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What You Should Know About Unemployment Taxes

Did you know that you have to pay taxes even if you’re unemployed? In fact, many Americans who took out unemployment during COVID-19 lockdowns may now find themselves with large tax bills.

But how do unemployment taxes work? Are there any avenues for unemployment tax help?

Read this guide to learn more about everything from unemployment benefits to tips on how to deal with unemployment taxes.

How Are Unemployment Benefits Taxed?

The Internal Revenue Service (IRS) considers unemployment benefits to be a source of taxable income. Since they are replacing a portion of your wages, the IRS views them the same as any other source of income. This means you’ll have to pay the traditional tax rate.

This tax rate will depend on your overall financial situation. Your tax bracket, tax debt, and other factors about your tax situation will all go into play to determine how much, if anything, you’ll need to pay.

You should receive a 1099-G form from the state which paid your unemployment benefits. This form will tell you how much you received in unemployment. It will also tell you how much will you’ll need to withhold for taxes.

Though there was an unemployment tax break in 2020, this no longer applies. You can expect your entire benefit amount to be viewed as taxable income in 2021 and beyond.

How to Pay Unemployment Taxes

The easiest way to pay unemployment taxes is to have a portion of your check withheld by the federal government each week. You’ll need to file form W-4V to have these taxes withheld. You can file this form with your state unemployment office.

If you choose this option, the state will withhold 10% of each monthly payment for tax purposes. They will not withhold any other amount or percentage.

However, this option may not work for everyone. You can also choose to have taxes taken out on a quarterly basis.

To do this, you can send a check along with Form 1040-ES. You can also pay online at the IRS Direct Pay portal. Payments will be made four times a year, generally on these dates:

  • April 15
  • June 15
  • September 15
  • January 15 of next year

This option can be a bit difficult for many people though. You’ll have to use tax software or help from a professional to determine how much you owe each quarter. There is also a worksheet that comes with Form 1040-ES that may be helpful for calculations.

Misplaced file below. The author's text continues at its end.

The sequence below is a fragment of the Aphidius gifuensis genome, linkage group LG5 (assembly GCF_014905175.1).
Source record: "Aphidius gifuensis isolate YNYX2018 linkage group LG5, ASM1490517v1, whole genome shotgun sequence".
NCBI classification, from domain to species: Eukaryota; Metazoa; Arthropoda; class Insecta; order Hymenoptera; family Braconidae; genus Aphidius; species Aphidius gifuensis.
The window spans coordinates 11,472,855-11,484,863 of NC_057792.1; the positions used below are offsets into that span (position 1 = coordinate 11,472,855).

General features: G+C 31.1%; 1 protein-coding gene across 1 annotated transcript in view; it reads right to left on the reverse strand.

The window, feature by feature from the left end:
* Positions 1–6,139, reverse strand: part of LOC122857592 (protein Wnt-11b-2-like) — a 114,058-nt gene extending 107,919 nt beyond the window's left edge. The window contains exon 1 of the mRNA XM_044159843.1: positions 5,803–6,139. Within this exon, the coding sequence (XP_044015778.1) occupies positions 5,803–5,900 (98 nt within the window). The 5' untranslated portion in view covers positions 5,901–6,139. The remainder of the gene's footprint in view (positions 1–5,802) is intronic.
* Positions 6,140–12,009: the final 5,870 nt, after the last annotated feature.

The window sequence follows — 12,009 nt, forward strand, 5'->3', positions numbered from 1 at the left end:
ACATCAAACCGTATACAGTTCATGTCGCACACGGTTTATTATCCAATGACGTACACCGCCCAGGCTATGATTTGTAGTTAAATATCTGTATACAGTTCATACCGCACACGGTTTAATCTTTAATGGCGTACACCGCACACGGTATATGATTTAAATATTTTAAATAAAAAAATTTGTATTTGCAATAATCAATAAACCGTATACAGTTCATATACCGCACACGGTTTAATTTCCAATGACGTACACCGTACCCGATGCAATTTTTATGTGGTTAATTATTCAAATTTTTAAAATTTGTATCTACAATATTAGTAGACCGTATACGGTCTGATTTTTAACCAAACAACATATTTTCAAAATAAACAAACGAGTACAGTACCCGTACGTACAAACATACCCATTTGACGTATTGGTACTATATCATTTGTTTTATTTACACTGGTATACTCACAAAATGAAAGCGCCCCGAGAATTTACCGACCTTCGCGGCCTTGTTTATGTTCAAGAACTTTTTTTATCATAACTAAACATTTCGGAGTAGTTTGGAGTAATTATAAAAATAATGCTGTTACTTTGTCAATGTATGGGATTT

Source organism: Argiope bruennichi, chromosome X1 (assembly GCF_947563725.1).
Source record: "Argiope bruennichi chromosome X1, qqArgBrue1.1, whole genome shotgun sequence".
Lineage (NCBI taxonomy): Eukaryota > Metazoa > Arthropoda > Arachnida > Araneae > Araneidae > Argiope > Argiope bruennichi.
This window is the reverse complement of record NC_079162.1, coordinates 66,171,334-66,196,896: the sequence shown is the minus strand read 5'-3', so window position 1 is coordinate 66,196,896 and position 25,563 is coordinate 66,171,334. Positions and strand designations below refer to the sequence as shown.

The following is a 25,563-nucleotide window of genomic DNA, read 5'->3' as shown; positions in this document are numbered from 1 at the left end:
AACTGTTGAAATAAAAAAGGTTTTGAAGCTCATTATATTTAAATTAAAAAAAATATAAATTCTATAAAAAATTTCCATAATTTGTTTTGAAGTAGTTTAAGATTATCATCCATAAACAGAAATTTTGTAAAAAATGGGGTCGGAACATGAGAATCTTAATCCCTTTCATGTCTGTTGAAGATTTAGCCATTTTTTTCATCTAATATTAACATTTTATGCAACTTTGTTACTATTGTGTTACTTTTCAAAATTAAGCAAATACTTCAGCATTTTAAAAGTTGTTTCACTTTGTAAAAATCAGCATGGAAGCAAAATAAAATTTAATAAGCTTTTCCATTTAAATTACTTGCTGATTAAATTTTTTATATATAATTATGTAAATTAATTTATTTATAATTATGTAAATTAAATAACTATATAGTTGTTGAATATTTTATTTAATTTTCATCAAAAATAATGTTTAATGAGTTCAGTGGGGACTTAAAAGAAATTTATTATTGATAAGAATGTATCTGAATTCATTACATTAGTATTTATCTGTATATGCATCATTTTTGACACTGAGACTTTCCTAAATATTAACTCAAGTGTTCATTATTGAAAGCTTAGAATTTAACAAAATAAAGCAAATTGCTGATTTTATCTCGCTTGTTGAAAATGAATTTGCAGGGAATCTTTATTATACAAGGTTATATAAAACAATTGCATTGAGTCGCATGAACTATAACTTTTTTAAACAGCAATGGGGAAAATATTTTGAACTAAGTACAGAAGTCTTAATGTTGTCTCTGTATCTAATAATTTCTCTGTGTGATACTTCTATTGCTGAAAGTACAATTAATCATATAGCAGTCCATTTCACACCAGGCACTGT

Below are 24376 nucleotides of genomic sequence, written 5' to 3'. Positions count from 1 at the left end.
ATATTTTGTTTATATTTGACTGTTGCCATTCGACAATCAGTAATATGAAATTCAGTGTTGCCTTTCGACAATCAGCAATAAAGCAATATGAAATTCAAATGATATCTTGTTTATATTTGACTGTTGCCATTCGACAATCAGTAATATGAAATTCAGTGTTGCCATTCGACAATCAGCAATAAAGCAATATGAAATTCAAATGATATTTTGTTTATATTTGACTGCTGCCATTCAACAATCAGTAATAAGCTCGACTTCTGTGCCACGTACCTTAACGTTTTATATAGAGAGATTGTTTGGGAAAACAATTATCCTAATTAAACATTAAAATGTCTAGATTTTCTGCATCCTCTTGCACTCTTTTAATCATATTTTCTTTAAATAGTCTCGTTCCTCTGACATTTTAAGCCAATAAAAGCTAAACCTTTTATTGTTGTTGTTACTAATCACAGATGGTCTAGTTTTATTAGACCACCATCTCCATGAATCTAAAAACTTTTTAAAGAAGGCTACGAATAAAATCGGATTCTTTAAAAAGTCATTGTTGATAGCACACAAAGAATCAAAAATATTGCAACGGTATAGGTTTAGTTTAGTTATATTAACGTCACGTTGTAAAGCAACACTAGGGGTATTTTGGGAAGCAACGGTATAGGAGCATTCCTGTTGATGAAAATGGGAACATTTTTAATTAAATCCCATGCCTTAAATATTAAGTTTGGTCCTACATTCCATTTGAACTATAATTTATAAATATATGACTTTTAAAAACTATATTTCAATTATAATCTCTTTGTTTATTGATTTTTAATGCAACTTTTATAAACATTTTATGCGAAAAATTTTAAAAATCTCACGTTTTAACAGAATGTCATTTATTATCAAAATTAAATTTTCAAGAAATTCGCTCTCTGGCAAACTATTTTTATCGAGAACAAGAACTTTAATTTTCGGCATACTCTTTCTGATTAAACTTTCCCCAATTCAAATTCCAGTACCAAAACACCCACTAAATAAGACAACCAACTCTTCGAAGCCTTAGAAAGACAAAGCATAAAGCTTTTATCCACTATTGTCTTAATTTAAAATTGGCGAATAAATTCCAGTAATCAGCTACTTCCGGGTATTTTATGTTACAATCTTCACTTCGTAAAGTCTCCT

Your final option is to wait until the traditional annual tax season to see how much you’ll owe. This can be a bit of a risky option, however, because you could be left with a large tax bill and penalties for underpayments.

Paying your taxes in one lump sum can also leave you vulnerable to liability.

What Is a Tax Liability?

Tax liabilities are amounts of money you owe to a government entity. This can be a government entity on any level, including local, state, and federal. In most cases, tax liability will refer to federal taxes.

Total tax liability includes everything from income taxes to penalties and interest. This can also include taxes from previous years that you have not yet paid.

Yes, this means that taxes can accumulate debt. It is best to avoid tax debt, as it can be difficult to pay off and leave you vulnerable to legal consequences.

You can determine your tax liability by reviewing pay stubs, unemployment benefits, and any self-earned income from the year. You’ll have to be careful when estimating your tax rate.

Whether you pay weekly, quarterly, or annually, your general goal should be not to underpay or overpay the IRS come tax time.

How to Pay Unemployment Taxes if You Have a Liability

If you expect that you may owe more than you can reasonably pay come tax time, you have a few options.

To start, you can contact the IRS to discuss setting up an installment plan. This allows you to break up the payment into reasonable monthly chunks until the amount is paid in full.

You can also work with a professional financial or tax advisor to learn the best way to structure your budget and income. An attorney specializing in taxes can also help you explore your legal options.

Navigating State Income Taxes

Some states also require that you pay state income taxes on your unemployment benefits. This is in addition to your federal income tax requirements.

This can be difficult to navigate. Every state has its own tax rate and rules. For example, some states will tax the full unemployment amount, some don’t tax unemployment, and some don’t have state-level income taxes at all.

The states that do not have state income tax at all include:

  • Alaska
  • Florida
  • Nevada
  • South Dakota
  • Tennessee
  • Texas
  • Washington
  • Wyoming

If you live in one of these states, you won’t need to worry about paying state-level income taxes. New Hampshire residents are also in the clear. New Hampshire only requires state income tax on money earned through interest and dividends.

You also won’t have to worry about paying income taxes on unemployment in these states:

  • California
  • New Jersey
  • Pennsylvania
  • Virginia

These states do not tax unemployment benefits. In all other states, as well as the District of Columbia, you’ll have to review the tax rate to determine how much you’ll owe. A tax advisor can help you.

Simplify Tax Season With the Help of the Pros

Now that you know more about unemployment taxes, you can more easily determine whether you need help with taxes and filing. Tax season can be difficult, but with the right help, you can save yourself money and time.

Contact our office to schedule tax help. We’ll discuss your tax situation to make sure you get the help you need.

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